The NIJ does not officially recognize the Level III+ designation, but it is common in the industry because there exists a need for such a level. Makers of rifle plates were not satisfied with the large gap between Level III and Level IV, which necessitates defeating 30-06 AP rounds. AR500 steel based armor, regardless of its thickness or extraneous coatings cannot defeat such a round due to a limitation in the material itself. However, AR500 steel is extremely effective in defeating even large caliber standard loadings and an almost infinite number of lesser rounds. Just making an AR500 plate capable of passing Level III is certainly doable, but such a thin plate does not have the same level of protection as a thicker plate, thus, manufacturers came up with Level III+. Just like +P loadings of ammunition, III+ is not officially sanctioned, however it is industry recognized. Level III+ designates a plate that is designed to perform above and beyond the bare minimum of Level III, but due to the nature of the material, cannot be made capable of defeating AP rounds.
Issues also arise in the Level IV market for similar reasons. The current NIJ testing protocol allows for manufacturers to send in tons of plates so that each plate only has to endure a single round. Granted, this is a serious AP threat, but it creates a minimum that does not reward exceeding. Some manufacturers of advanced ceramic plates make plates that are capable of surviving several AP threats, but these advanced plates are still only labeled Level IV, just like their lesser counterparts. This places the burden of proof on the manufacturer to prove that their plates are capable of surviving multiple hits, and regardless of how well they perform such a test, there will always be naysayers that would be silenced by an official NIJ “Multi-hit” designation.
The most important take-away from this discussion would be just to look into what the plates you plan to purchase were designed for. Were they designed to pass a single test? Or where they designed to exceed that minimum and provide the greatest balance of practicality, performance, and cost?
Who needs a bulletproof vest?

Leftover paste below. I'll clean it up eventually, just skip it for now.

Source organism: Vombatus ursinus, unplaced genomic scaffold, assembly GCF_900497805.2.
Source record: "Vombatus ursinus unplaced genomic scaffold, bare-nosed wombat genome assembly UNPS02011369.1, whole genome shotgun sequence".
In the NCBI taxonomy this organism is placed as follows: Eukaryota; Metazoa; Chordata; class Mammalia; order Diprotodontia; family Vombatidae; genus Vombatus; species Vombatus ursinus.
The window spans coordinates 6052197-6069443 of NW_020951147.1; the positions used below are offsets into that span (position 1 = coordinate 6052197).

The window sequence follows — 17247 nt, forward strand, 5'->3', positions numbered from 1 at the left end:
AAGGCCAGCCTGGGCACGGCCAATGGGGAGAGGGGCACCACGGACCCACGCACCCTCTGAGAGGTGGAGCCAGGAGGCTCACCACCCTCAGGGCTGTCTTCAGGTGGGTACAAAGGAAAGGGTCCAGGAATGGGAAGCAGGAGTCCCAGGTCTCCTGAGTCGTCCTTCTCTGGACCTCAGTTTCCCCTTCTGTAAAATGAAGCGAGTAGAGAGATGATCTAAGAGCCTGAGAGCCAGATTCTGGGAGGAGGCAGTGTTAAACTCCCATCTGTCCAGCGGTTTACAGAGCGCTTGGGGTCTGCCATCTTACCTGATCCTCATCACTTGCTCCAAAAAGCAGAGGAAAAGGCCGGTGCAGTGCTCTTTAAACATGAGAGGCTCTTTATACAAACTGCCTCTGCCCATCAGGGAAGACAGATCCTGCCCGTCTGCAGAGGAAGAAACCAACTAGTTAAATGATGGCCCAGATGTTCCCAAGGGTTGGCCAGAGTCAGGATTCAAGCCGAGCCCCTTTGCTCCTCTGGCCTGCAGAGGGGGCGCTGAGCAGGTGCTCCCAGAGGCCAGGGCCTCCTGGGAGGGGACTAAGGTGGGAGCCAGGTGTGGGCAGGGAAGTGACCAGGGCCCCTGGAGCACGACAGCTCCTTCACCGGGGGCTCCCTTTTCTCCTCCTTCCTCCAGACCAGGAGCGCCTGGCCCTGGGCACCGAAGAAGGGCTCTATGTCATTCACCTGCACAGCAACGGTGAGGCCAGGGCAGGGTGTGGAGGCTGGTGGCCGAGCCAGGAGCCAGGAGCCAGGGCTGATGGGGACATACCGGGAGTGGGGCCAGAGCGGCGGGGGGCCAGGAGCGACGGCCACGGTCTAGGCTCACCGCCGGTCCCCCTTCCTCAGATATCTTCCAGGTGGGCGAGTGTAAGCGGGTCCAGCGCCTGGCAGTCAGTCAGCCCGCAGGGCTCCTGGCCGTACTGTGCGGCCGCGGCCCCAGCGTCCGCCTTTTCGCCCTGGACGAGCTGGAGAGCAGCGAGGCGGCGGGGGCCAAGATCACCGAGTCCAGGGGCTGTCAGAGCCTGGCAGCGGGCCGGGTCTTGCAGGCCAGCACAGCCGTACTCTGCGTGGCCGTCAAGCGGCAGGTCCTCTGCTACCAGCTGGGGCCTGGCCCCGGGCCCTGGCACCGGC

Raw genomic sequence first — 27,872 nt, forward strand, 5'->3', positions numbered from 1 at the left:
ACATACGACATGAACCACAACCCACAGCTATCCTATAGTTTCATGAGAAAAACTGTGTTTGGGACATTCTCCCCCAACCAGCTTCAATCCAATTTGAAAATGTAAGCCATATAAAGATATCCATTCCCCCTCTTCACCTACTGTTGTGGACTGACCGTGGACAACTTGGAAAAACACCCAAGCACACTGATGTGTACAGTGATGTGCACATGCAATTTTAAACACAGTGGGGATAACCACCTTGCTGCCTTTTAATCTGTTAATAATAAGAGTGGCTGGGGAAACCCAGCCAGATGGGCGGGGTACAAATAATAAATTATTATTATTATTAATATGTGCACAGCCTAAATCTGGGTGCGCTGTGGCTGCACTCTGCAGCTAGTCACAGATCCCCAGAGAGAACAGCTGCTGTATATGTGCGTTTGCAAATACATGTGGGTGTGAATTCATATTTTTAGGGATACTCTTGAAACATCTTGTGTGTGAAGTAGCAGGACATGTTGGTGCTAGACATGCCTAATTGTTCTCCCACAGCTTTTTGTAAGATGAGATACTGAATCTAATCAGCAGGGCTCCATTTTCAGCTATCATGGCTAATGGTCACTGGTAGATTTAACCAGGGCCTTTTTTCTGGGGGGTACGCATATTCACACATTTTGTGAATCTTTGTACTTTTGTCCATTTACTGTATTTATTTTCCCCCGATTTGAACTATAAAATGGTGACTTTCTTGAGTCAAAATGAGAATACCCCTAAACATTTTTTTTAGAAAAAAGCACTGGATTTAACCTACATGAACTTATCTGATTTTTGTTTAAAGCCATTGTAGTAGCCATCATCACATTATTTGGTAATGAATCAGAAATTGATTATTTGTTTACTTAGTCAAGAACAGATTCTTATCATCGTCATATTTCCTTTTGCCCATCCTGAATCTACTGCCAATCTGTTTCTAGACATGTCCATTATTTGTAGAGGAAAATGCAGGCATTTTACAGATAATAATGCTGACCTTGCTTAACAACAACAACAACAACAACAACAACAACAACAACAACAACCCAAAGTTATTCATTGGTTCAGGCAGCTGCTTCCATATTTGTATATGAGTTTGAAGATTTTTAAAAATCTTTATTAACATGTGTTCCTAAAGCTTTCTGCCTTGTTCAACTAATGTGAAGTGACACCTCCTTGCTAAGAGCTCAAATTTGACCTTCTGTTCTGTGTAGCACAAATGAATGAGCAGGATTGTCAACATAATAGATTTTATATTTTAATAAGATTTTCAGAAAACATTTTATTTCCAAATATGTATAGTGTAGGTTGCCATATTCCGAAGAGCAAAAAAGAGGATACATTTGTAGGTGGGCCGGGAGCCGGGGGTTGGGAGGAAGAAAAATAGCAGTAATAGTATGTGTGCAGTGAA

The reasons for choosing to purchase and own a bulletproof vest are varied and widespread, but they all typically boil down to the decision to protect oneself. After all, body armor is just that, armor. It is an insurance policy that you wear over your vital organs to save your life from an otherwise lethal event. The vast majority of people will go their entire life without ever getting shot, and that is generally a good thing. Yet, just like other catastrophic events, it does happen, and it is better to be prepared beforehand rather than after.
There is the small but growing number of people, particularly in the United States, that are choosing to be prepared for the worst. Prepping is an increasingly popular cultural phenomenon and while it may seem silly to some, it never hurts to be over prepared should anything bad happen. From natural disasters to collapses of rule of law and governmental turmoil, danger does exist, especially in the hypothetical future where anything might happen. While many focus almost blindly on offensive weaponry for self-defense with the proliferation of Concealed Carry programs and home defense planning, almost no consideration is typically placed in actual defensive measures. The best laid bug out plan or prepping strategy can easily be scrapped by a single stray round when not wearing armor capable of defeating it. With the variety and customizability of ballistic armor today, and the ever-falling price tag, there remains few excuses to refuse to integrate it into a self-defense strategy. Steel rifle rated bulletproof vests often seem to be overkill for the average civilian, but these too have their specific advantages that make them perfect for certain applications. Compared to Kevlar soft vests, AR500 steel plates do not degrade with light and heat, and thus have a theoretically infinite shelf life so long as they do not rust. This allows them to be purchased once and stored until they are needed.
The most surprise purchasers of high-grade rifle rated NIJ Level III+ AR500 plates are actually those already issued body armor. Law Enforcement and first responders looking to upgrade from their standard issue soft vests typically move up to AR500 steel rifle plates as opposed to the flimsy Kevlar vests they are issued. Contrary to popular belief, the soft Kevlar vests issued to police units across the country and the world are extremely vulnerable to rifle cartridges, offering little to no resistance against anything not fired out of pistol. With the growing threat of domestic terrorism and police targeted violence, the likelihood of an officer being faced with a rifle threat is greater than it has ever been and many feel justifiably under protected by their standard issue vests.
Bulletproof Vests on their own are simply pieces of gear designed to protect their user from harm. They are protective in the same way that a motorcycle helmet protects its wearer from potential harm. No one has ever been killed or injured from an attack from a Kevlar vest as far as the records show. Bulletproof Vests often receive negative press because they are found in stashes of weapons recovered by the police when they raid drug cartels and other nefarious organizations. Bulletproof vests as a result have acquired a stigma of being owned by those looking or expecting to be in conflict with the authorities, yet this is not their only role. Many own bulletproof vests and other ballistic armor to protect themselves in everyday situations and have their critical place in any good home-defense or prepping strategy.